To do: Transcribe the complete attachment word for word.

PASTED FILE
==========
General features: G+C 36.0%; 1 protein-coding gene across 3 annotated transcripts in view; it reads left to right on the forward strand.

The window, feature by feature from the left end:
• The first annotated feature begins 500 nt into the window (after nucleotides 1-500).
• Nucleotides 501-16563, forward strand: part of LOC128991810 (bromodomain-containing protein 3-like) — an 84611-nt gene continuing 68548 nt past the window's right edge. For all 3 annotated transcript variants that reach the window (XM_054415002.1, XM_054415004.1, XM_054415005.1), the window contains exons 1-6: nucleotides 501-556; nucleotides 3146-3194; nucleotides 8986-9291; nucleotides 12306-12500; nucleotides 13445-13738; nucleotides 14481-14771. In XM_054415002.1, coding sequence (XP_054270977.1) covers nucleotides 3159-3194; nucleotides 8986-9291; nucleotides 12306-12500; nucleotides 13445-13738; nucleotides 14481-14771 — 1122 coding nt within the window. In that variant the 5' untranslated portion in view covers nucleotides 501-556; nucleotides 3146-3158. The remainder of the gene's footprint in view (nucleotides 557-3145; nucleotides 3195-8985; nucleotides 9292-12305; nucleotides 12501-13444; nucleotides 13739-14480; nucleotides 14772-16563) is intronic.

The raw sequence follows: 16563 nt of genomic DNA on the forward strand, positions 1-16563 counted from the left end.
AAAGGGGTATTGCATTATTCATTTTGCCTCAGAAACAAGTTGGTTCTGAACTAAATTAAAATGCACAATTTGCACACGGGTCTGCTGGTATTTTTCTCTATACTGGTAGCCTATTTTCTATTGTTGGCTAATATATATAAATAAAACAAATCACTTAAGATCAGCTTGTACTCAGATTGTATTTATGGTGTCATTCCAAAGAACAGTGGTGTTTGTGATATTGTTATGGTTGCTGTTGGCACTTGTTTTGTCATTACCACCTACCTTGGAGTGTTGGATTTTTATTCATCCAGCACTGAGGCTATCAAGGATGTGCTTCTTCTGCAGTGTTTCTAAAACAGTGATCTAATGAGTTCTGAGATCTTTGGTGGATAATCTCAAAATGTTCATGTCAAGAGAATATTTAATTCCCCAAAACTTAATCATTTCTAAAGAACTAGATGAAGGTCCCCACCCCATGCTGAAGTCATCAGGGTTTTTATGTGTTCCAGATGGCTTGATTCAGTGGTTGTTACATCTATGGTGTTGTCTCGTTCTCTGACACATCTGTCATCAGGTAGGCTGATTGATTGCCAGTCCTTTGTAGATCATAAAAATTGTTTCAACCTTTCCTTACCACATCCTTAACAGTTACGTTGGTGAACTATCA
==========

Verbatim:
General features: G+C 36.0%; 1 protein-coding gene across 3 annotated transcripts in view; it reads left to right on the forward strand.

The window, feature by feature from the left end:
• The first annotated feature begins 500 nt into the window (after nucleotides 1-500).
• Nucleotides 501-16563, forward strand: part of LOC128991810 (bromodomain-containing protein 3-like) — an 84611-nt gene continuing 68548 nt past the window's right edge. For all 3 annotated transcript variants that reach the window (XM_054415002.1, XM_054415004.1, XM_054415005.1), the window contains exons 1-6: nucleotides 501-556; nucleotides 3146-3194; nucleotides 8986-9291; nucleotides 12306-12500; nucleotides 13445-13738; nucleotides 14481-14771. In XM_054415002.1, coding sequence (XP_054270977.1) covers nucleotides 3159-3194; nucleotides 8986-9291; nucleotides 12306-12500; nucleotides 13445-13738; nucleotides 14481-14771 — 1122 coding nt within the window. In that variant the 5' untranslated portion in view covers nucleotides 501-556; nucleotides 3146-3158. The remainder of the gene's footprint in view (nucleotides 557-3145; nucleotides 3195-8985; nucleotides 9292-12305; nucleotides 12501-13444; nucleotides 13739-14480; nucleotides 14772-16563) is intronic.

The raw sequence follows: 16563 nt of genomic DNA on the forward strand, positions 1-16563 counted from the left end.
AAAGGGGTATTGCATTATTCATTTTGCCTCAGAAACAAGTTGGTTCTGAACTAAATTAAAATGCACAATTTGCACACGGGTCTGCTGGTATTTTTCTCTATACTGGTAGCCTATTTTCTATTGTTGGCTAATATATATAAATAAAACAAATCACTTAAGATCAGCTTGTACTCAGATTGTATTTATGGTGTCATTCCAAAGAACAGTGGTGTTTGTGATATTGTTATGGTTGCTGTTGGCACTTGTTTTGTCATTACCACCTACCTTGGAGTGTTGGATTTTTATTCATCCAGCACTGAGGCTATCAAGGATGTGCTTCTTCTGCAGTGTTTCTAAAACAGTGATCTAATGAGTTCTGAGATCTTTGGTGGATAATCTCAAAATGTTCATGTCAAGAGAATATTTAATTCCCCAAAACTTAATCATTTCTAAAGAACTAGATGAAGGTCCCCACCCCATGCTGAAGTCATCAGGGTTTTTATGTGTTCCAGATGGCTTGATTCAGTGGTTGTTACATCTATGGTGTTGTCTCGTTCTCTGACACATCTGTCATCAGGTAGGCTGATTGATTGCCAGTCCTTTGTAGATCATAAAAATTGTTTCAACCTTTCCTTACCACATCCTTAACAGTTACGTTGGTGAACTATCA